In 2011, feeling another bout of fasciitis coming on, I decided to try something new. I'd been hearing for some time about minimalist ("barefoot") running, using shoes that provided no support, and forced the feet to land more naturally, with a midfoot rather than heel strike. I bought a pair and found that, in fact, I could now run without any arch pain. Unfortunately, I also discovered the backs of my heels developing pain in a new location, most likely from the stress this style of running put on my Achilles tendon. Still, I continued experimenting with minimalist shoes for three years, until a sale at the Nike outlet store led me to try a pair of cushioned stability shoes.

I'd been telling myself for two decades that cushioning was not for me, that I needed motion control for my weird feet, but these shoes felt great. I maintained my midfoot strike, took the shoes with me to Ghana, and was able to run every single day in them. Coming home, I returned a pair of minimalist shoes to Road Runner Sports, where I had my gait analyzed and found--to my delight--that the corkscrew was gone. Minimalist running had done for my feet what that horrible brace, the orthotics, and the motion control shoes never could: I was healed of my birth defect. I could now run in normal, neutral, cushioned shoes. Which leads me to these monsters:
The Hoka One-One, possibly the most cushioned running shoe ever made.

These shoes are as maximal as the Vibrams were minimal. There's so much cushioning in them that I feel like I'm running on wrestling mats. But they do something quite unexpected for me: they make me faster. I'm not sure how, but the two runs I've taken in these shoes have been significantly faster than any I've done in years.

I realize that, with just two Hoka runs under my belt, it's far too early to be thinking about marathons. As Amy has reminded me, I had similar raves about the freedom afforded by the Vibrams, shoes with no cushioning at all that felt delightful for the first few months I wore them, but are now consigned to being the shoes I wear when I pressure-wash the patio. And certainly I've been running long enough (thirty years and counting!) to know that, as with educational reforms, hairstyles, skirt lengths, and anything else that can be viewed as a trend, anything revolutionary will eventually be viewed as old school until it can be revived under a new name.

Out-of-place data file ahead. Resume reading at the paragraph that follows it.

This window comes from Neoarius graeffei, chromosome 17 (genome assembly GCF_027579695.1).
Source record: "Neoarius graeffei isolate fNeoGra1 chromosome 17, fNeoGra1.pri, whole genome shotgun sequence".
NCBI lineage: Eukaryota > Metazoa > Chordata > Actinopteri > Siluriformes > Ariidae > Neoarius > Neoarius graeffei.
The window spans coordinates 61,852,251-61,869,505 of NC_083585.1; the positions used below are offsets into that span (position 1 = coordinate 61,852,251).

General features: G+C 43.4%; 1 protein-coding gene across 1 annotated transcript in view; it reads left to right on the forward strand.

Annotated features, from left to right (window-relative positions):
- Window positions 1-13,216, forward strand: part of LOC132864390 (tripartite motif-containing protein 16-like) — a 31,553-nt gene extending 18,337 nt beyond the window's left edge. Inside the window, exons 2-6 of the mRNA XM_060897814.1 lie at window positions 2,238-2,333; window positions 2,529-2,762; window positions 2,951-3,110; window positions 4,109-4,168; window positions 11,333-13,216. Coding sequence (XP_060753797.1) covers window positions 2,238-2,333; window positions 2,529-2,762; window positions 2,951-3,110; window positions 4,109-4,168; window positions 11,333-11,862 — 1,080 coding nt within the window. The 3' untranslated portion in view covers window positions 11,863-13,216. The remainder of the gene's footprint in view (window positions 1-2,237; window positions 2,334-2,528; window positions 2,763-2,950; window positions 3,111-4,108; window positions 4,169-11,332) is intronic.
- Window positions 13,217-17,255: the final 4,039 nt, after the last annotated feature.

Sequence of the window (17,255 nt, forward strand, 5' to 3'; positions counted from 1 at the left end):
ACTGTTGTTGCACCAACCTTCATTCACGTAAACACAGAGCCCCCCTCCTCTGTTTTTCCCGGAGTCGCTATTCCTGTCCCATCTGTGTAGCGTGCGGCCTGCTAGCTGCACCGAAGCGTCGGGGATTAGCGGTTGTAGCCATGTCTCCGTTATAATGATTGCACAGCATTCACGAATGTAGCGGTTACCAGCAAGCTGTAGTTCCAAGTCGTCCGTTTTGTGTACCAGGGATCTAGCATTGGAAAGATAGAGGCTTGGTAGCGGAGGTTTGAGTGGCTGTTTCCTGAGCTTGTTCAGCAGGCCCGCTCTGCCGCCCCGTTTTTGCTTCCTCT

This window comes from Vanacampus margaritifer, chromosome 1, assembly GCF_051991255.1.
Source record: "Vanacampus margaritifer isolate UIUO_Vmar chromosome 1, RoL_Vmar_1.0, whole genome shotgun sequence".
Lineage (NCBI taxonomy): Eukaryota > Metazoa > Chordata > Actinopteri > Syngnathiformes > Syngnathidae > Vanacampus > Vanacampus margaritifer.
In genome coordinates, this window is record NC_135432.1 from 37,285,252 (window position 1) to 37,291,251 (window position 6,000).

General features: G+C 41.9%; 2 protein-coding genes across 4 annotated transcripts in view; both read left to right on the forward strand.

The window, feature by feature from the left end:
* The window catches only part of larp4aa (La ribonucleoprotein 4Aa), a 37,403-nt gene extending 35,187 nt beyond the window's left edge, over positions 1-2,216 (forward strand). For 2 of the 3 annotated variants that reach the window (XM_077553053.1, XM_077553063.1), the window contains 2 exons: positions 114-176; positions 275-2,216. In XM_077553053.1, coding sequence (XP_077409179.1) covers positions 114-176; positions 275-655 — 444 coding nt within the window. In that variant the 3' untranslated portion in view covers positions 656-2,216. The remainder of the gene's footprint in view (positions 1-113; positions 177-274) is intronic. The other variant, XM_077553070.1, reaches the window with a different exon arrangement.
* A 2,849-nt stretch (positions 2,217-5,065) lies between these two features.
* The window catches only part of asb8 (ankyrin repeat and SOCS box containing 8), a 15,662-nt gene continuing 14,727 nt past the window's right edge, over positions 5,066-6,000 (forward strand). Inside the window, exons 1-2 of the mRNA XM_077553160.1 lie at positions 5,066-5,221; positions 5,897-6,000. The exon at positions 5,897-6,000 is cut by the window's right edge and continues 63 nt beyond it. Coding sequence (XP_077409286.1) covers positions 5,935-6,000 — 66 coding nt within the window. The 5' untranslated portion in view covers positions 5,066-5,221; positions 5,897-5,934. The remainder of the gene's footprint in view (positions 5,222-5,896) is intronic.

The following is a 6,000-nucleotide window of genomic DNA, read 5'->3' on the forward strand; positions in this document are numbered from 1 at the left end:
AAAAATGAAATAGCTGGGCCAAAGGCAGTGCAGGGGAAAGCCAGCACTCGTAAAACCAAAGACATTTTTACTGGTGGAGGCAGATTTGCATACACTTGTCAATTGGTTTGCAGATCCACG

And so what? I'm rediscovering running, and I love it just as much as I did thirty years ago when I first realized it could be much more for me than simply an exercise. Yesterday I ran seven and a half miles, and it felt effortless. Tomorrow I may do even more. Sometime this summer, I'll enter a race. I won't be as fast as I was in my 30s, but that's not why I'll be doing it. This is about overcoming a disability, however minor it may have been.

Some of the most profoundly moving healing stories in the Bible are about disabled people who find themselves suddenly able to see, hear, walk, even run. In the last three years, technology has compensated for my hearing loss, returned my sight to what it was when I was a toddler, and, now, given wings to my feet. To be running, seeing, and hearing at 54 (my age as of Tuesday) makes me feel like I am living in an age of miracles. What wonders will science do for me--and you--next?